According to the J. Paul Getty Conservation Research Foundation Museum, physiognomy has had a pretty far-reaching impact on culture and the development of racist attitudes. It was also believed that looking at a person's facial features would reveal future behaviors.

It's a shockingly old idea. In 500 BC, Pythagoras was well-known for accepting students based on their appearance, because he thought he could tell exactly how successful they would be by the shape of their faces. Even stranger? It's an idea that's still around today.

In 2015, Asia Society talked to Sang-Jin Rho, a physiognomy scholar who claimed to be able to tell a person's future by the shape of the face. Rho says destiny is directly linked to the face you were born with, and that a skilled face-reader can interpret features to figure out what the future holds. So, what about those who have had plastic surgery? Rho says they can't change the destiny that comes with the face they were born with.

Ever have a gut feeling? There may be more to it.

Ever heard your stomach grumble and think it is trying to say something? That's probably a message along the lines of "I'm hungry," or "I'm full," or "Why the heck did you think that was a good idea?"

In a way, that's kind of telling what's going to happen in the near future, isn't it? Maybe the ancient art of gastromancy isn't so far-fetched after all.

According to the Courier, gastromancy was a practice in ancient Greece and medieval Europe. It was based in the belief that the sounds made by the stomach were actually the voices of the dead, and anyone skilled enough could listen to them and hear prophetic whispers.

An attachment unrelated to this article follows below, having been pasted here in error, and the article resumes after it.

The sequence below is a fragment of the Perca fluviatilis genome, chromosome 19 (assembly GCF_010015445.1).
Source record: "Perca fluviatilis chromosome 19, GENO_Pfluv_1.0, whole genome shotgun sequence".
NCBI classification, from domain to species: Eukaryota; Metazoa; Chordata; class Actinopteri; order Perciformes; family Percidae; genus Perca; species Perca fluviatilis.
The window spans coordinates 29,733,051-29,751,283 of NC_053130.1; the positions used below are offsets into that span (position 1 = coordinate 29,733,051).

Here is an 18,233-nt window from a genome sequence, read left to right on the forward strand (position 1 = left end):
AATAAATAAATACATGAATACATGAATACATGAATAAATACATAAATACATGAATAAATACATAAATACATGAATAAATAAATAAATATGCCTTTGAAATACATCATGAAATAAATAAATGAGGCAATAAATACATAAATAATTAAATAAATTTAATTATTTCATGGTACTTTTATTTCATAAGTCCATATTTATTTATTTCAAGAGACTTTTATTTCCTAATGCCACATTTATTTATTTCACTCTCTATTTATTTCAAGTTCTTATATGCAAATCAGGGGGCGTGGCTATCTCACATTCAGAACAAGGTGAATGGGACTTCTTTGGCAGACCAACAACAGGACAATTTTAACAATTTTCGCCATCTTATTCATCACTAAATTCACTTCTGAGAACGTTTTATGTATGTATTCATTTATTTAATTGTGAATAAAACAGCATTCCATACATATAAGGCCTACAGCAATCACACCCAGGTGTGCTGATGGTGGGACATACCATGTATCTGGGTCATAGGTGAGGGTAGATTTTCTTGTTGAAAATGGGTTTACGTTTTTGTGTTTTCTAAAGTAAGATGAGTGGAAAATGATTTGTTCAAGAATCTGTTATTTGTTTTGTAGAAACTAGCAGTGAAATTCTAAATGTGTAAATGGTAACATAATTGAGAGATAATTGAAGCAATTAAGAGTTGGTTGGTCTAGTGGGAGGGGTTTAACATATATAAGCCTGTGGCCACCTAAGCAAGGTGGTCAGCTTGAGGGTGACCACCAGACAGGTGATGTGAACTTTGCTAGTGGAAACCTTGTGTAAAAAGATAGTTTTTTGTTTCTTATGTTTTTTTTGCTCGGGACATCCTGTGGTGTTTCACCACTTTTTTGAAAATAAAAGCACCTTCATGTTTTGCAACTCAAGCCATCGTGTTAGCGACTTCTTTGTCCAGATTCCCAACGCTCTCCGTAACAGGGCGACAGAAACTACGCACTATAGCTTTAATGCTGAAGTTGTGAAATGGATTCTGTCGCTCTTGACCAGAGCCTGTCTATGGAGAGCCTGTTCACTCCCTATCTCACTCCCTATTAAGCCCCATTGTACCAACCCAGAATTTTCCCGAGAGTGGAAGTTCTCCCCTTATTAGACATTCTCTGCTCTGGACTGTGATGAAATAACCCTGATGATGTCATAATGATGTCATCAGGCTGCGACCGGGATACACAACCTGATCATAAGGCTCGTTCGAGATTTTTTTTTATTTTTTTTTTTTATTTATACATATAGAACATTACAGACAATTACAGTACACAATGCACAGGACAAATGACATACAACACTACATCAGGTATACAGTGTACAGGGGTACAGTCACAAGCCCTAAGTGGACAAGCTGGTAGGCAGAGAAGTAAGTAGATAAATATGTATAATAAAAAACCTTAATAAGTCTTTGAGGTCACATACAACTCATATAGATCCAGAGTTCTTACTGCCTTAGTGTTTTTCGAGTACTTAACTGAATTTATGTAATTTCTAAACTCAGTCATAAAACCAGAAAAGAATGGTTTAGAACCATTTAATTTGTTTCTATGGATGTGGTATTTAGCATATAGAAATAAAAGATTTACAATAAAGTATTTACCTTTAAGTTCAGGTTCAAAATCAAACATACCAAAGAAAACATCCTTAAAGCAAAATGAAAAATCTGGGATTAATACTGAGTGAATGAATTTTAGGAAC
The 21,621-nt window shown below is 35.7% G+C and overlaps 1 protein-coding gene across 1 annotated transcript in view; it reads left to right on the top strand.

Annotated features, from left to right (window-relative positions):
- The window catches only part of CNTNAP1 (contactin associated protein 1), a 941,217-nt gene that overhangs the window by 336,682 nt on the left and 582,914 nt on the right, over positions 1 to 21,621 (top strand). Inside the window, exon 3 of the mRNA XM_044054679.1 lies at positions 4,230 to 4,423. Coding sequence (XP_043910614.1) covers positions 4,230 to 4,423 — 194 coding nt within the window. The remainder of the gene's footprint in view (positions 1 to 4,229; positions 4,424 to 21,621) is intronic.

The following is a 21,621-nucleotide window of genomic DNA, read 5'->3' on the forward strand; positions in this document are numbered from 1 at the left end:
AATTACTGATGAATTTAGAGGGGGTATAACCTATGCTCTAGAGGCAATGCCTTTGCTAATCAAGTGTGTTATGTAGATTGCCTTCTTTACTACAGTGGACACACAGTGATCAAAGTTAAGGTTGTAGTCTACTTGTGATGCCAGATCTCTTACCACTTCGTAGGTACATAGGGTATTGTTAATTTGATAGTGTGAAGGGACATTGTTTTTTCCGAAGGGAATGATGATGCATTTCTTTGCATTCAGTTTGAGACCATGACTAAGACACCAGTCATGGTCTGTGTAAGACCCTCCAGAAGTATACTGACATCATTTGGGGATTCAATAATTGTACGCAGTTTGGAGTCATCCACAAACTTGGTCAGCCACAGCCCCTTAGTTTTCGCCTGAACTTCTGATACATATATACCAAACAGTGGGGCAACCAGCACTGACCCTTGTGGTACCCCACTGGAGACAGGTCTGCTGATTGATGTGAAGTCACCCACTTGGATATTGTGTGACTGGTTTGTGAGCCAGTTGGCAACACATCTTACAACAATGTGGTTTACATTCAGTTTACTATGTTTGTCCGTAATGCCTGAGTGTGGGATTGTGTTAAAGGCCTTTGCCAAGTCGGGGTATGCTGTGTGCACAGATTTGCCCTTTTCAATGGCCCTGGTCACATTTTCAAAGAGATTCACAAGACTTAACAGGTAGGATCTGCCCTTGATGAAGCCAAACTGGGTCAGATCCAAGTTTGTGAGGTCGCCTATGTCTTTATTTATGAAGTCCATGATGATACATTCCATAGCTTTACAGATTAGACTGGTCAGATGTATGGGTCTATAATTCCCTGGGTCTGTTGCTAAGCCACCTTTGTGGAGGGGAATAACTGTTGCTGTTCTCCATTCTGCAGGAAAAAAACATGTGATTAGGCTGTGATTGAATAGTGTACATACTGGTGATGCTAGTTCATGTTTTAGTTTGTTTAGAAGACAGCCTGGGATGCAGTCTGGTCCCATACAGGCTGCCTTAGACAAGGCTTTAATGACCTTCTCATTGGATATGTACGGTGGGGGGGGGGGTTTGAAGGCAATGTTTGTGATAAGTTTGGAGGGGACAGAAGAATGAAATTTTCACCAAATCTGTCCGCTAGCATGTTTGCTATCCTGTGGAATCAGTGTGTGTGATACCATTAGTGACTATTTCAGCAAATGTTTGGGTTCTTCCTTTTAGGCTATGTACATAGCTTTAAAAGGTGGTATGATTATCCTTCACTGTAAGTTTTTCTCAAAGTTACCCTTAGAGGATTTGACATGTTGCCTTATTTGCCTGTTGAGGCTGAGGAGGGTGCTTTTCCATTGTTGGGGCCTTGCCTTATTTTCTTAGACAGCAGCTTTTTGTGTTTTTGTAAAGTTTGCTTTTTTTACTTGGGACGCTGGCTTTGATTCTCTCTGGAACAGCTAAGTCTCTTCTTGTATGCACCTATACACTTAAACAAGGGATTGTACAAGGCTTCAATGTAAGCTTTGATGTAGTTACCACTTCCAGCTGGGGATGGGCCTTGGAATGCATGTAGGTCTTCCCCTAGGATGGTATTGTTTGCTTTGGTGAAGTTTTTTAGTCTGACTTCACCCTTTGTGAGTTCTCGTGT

In another version, CSOFT International says that interpreters might look at the lines on a full stomach and read the future. It seems to have been taken with varying degrees of seriousness. There are records of the oracle at Delphi using gastromancy, but fast-forward to the 17th century, and it was more of a hilarious after-dinner parlor game.

Even stranger, according to CSOFT International, the idea that voices were heard in stomach sounds ended up evolving into ventriloquism, which is basically a person's ability to manipulate their voice so it sounds like it's coming from somewhere else.

Keep an eye on the cat

It's no secret that animals know way more than mere humans. Still, the case of Oscar the Death-Predicting cat was unique — so unique that it appeared in the New England Journal of Medicine, according to Vice.

Oscar lived at the Steere House, a Rhode Island nursing home. When he made his rounds and selected a patient to curl up next to, their death was inevitable. Over the course of just a few years, he signaled the deaths of more than 50 people.

According to Learn Religions, people have been putting their faith in cats for a long time. Observing a cat's behavior was said to give clues as to what was to come: A cat staring out the window for a long, long time meant rain was on the way, for example, and if one were grooming his fur backwards, that was a sign of snow.

In some areas — particularly in Eastern Europe — the yowl of a cat was said to herald someone's death or dire misfortune, but it's not all bad. In Italy, it's sometimes said that hearing a cat sneeze is sign that good luck is on the way. And let's talk about the black ones. No, they're not always bad luck: some old beliefs say that an all-black cat with a single white hair is actually a sign of good things on the horizon.

When seeing the future involves a trip to the bathroom

Doctors have known for a long time that the condition and intimate details of what comes out of a person's nether regions can give significant clues as to what's happening inside their bodies. That's gross, but it makes sense.

There's also a school of thought that says that what comes out can also be used to predict the future, and it's called scatomancy. The fortune teller, or scatomancer, basically takes a look at a person's poop and attempts to find clues about their future there.